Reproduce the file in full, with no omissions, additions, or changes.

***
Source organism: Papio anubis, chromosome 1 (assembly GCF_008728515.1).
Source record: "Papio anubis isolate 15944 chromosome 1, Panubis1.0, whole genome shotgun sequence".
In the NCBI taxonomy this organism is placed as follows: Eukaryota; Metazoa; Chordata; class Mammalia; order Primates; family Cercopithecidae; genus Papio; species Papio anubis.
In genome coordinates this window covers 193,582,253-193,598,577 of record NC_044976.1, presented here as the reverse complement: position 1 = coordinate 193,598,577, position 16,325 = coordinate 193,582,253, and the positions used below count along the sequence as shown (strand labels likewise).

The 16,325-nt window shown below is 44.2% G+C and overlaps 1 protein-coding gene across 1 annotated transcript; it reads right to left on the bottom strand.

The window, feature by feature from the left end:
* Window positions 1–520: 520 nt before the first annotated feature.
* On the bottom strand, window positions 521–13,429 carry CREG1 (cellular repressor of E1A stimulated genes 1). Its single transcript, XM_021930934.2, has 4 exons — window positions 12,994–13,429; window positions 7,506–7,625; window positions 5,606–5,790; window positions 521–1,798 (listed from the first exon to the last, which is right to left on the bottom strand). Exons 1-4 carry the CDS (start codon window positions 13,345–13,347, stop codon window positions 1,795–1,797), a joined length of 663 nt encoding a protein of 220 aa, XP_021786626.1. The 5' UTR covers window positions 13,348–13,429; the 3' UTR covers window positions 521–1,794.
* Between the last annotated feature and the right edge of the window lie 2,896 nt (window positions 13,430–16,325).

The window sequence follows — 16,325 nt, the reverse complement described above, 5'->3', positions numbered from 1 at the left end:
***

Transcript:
Source organism: Papio anubis, chromosome 1 (assembly GCF_008728515.1).
Source record: "Papio anubis isolate 15944 chromosome 1, Panubis1.0, whole genome shotgun sequence".
In the NCBI taxonomy this organism is placed as follows: Eukaryota; Metazoa; Chordata; class Mammalia; order Primates; family Cercopithecidae; genus Papio; species Papio anubis.
In genome coordinates this window covers 193,582,253-193,598,577 of record NC_044976.1, presented here as the reverse complement: position 1 = coordinate 193,598,577, position 16,325 = coordinate 193,582,253, and the positions used below count along the sequence as shown (strand labels likewise).

The 16,325-nt window shown below is 44.2% G+C and overlaps 1 protein-coding gene across 1 annotated transcript; it reads right to left on the bottom strand.

The window, feature by feature from the left end:
* Window positions 1–520: 520 nt before the first annotated feature.
* On the bottom strand, window positions 521–13,429 carry CREG1 (cellular repressor of E1A stimulated genes 1). Its single transcript, XM_021930934.2, has 4 exons — window positions 12,994–13,429; window positions 7,506–7,625; window positions 5,606–5,790; window positions 521–1,798 (listed from the first exon to the last, which is right to left on the bottom strand). Exons 1-4 carry the CDS (start codon window positions 13,345–13,347, stop codon window positions 1,795–1,797), a joined length of 663 nt encoding a protein of 220 aa, XP_021786626.1. The 5' UTR covers window positions 13,348–13,429; the 3' UTR covers window positions 521–1,794.
* Between the last annotated feature and the right edge of the window lie 2,896 nt (window positions 13,430–16,325).

The window sequence follows — 16,325 nt, the reverse complement described above, 5'->3', positions numbered from 1 at the left end: